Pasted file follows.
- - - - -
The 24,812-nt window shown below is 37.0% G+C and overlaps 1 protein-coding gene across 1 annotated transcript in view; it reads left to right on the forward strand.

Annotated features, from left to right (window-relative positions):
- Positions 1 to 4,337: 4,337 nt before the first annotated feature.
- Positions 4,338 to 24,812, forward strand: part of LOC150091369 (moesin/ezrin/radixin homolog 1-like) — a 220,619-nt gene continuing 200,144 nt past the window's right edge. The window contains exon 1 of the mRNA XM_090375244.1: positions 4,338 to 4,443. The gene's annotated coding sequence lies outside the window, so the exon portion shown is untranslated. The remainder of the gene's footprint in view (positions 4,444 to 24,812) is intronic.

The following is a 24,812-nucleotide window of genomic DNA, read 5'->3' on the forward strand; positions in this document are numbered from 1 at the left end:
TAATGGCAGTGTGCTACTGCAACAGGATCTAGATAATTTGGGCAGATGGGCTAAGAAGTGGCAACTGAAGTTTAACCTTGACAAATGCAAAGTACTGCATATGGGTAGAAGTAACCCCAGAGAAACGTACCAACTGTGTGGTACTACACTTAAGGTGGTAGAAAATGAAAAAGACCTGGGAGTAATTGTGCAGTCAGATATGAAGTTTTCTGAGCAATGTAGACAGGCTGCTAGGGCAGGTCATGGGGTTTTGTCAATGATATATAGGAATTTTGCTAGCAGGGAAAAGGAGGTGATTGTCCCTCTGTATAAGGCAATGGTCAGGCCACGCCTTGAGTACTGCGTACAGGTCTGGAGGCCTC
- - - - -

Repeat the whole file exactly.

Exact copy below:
The 24,812-nt window shown below is 37.0% G+C and overlaps 1 protein-coding gene across 1 annotated transcript in view; it reads left to right on the forward strand.

Annotated features, from left to right (window-relative positions):
- Positions 1 to 4,337: 4,337 nt before the first annotated feature.
- Positions 4,338 to 24,812, forward strand: part of LOC150091369 (moesin/ezrin/radixin homolog 1-like) — a 220,619-nt gene continuing 200,144 nt past the window's right edge. The window contains exon 1 of the mRNA XM_090375244.1: positions 4,338 to 4,443. The gene's annotated coding sequence lies outside the window, so the exon portion shown is untranslated. The remainder of the gene's footprint in view (positions 4,444 to 24,812) is intronic.

The following is a 24,812-nucleotide window of genomic DNA, read 5'->3' on the forward strand; positions in this document are numbered from 1 at the left end:
TAATGGCAGTGTGCTACTGCAACAGGATCTAGATAATTTGGGCAGATGGGCTAAGAAGTGGCAACTGAAGTTTAACCTTGACAAATGCAAAGTACTGCATATGGGTAGAAGTAACCCCAGAGAAACGTACCAACTGTGTGGTACTACACTTAAGGTGGTAGAAAATGAAAAAGACCTGGGAGTAATTGTGCAGTCAGATATGAAGTTTTCTGAGCAATGTAGACAGGCTGCTAGGGCAGGTCATGGGGTTTTGTCAATGATATATAGGAATTTTGCTAGCAGGGAAAAGGAGGTGATTGTCCCTCTGTATAAGGCAATGGTCAGGCCACGCCTTGAGTACTGCGTACAGGTCTGGAGGCCTC